“They aren’t really in competition, they work together to have monopolies,” he said. “Too many of us, we don’t have a choice to use [the internet]. We need it to just function in our society.”
Another protester pointed out how ISPs opted to keep landlines and wavelengths out of America’s rural areas because they felt it unprofitable. The same companies ruling the internet were only forced to bring landlines to small towns by the government in 1934 with the creation of the FCC for the sake of equal access.
Currently, most rural areas in Washington often can only choose between one or two service providers. How much it will cost them to have access to the internet or what type of service they desire is left to ISPs.
Mark Hill traveled from Tacoma to protest for net neutrality. “I’m here as a concerned citizen,” he said. “This infringes on the rights of people, the right to be informed as a citizen in America. For me, it’s showing I stand for something that’s not just for me but bigger, affecting everyone.”
Another protester, Elizabeth Jabaay, expressed how the internet provided a safe haven in a rural town. “As a gay woman who spent most of her adolescence in Tennessee, let me tell you, the internet is sometimes the only safe place to be,” she said. Jabaay further explained she uses the internet her homework at the University of Washington, for contacting professors, finding protests, talking to family, reading, writing, and following artists. “Don’t tell me this is a luxury we can do without.”
Should net neutrality be repealed, her access to these types of items (some required for even attending school) could be slower, intermittent or non-existent. If colleges are forced to pick up the costs of giving their students access, tuition could also rise even higher.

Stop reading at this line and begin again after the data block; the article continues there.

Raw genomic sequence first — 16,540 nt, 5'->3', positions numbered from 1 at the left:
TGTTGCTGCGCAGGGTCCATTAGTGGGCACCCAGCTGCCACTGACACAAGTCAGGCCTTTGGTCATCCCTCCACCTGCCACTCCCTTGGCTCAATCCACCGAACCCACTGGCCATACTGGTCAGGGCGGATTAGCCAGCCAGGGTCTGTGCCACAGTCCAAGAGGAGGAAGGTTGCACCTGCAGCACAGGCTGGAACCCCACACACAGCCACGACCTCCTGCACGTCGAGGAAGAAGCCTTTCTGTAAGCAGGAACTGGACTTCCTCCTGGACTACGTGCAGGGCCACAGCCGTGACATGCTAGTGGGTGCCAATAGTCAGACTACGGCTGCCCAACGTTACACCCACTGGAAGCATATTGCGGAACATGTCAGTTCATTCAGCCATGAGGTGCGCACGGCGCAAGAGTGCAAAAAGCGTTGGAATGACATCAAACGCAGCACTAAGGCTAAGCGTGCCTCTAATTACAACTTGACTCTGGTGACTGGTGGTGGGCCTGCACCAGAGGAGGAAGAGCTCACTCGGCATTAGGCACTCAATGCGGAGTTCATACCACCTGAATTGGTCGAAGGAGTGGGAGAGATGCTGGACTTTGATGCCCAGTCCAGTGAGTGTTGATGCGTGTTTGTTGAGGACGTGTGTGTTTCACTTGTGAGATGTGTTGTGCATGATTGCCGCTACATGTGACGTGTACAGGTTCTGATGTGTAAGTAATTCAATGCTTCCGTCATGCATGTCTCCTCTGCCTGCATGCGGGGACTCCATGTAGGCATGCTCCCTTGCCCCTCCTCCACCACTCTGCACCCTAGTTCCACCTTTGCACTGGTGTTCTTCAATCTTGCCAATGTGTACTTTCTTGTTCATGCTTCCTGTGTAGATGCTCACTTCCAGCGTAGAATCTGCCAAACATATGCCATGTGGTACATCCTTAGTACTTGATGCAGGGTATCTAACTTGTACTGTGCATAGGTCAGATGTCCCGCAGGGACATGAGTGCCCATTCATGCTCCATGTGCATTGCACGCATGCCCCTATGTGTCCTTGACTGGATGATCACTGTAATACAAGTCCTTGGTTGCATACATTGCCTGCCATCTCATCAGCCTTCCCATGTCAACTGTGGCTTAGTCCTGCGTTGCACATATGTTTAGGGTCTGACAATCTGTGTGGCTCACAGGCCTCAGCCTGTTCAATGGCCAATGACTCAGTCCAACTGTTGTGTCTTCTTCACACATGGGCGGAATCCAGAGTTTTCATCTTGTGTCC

One person who took the helm during an open-megaphone session to identify as an U.S. Marine. They explained the internet is vital, especially for those who are deployed because they use it to keep in touch with loved ones.
Others discussed the impact net neutrality has on small businesses. Comic creators and graphic designers often learn their craft online, publish their own work and make a profit out of online stores and publishing. Small businesses and startups use the internet to jump-start their operations.
“The internet is such an integral part of our society today,” Nick Tran, age 16, said. “This protects free and equal access to the internet. Almost every single business you see successful today will have a website.”
Tran’s friend Patrick Eaton, age 17, said a lot of people were simply posting on social media about how much the removal of net neutrality sucks, but he felt that wasn’t enough. “We’re making noise,” he said.
Davis explained the protest, while in front of the Verizon store, was in solidarity with the workers inside who will face the same ramifications as everyone else. Most view the internet as a utility because it’s used every day like electricity and water and sewage.
“It should be the same for everyone, like water,” protester Georgeann Brown said. “If I have to pay more for fast internet, then people with less resources will get stuck with slow internet and that will impact their lives. You can’t live without the internet anymore. I’m old, I don’t care [about using the internet]. But I really care about young people, and people with less resources, people that don’t have the benefits I have.”
Net neutrality, in this explanation, is an equality and equity issue. For those who cannot afford to attend college and gain access to classes that teach specific trades, many often opt to teach themselves over the internet. YouTube videos, tutorials, specific online programs, compilations of recommended readings and free online programs are only some examples of how essential unmitigated internet access is.
“We have a corporate President,” Brown said. “I think [corporations] have taken over. I’m sick over that, so we do have to fight back and I’m doing that.”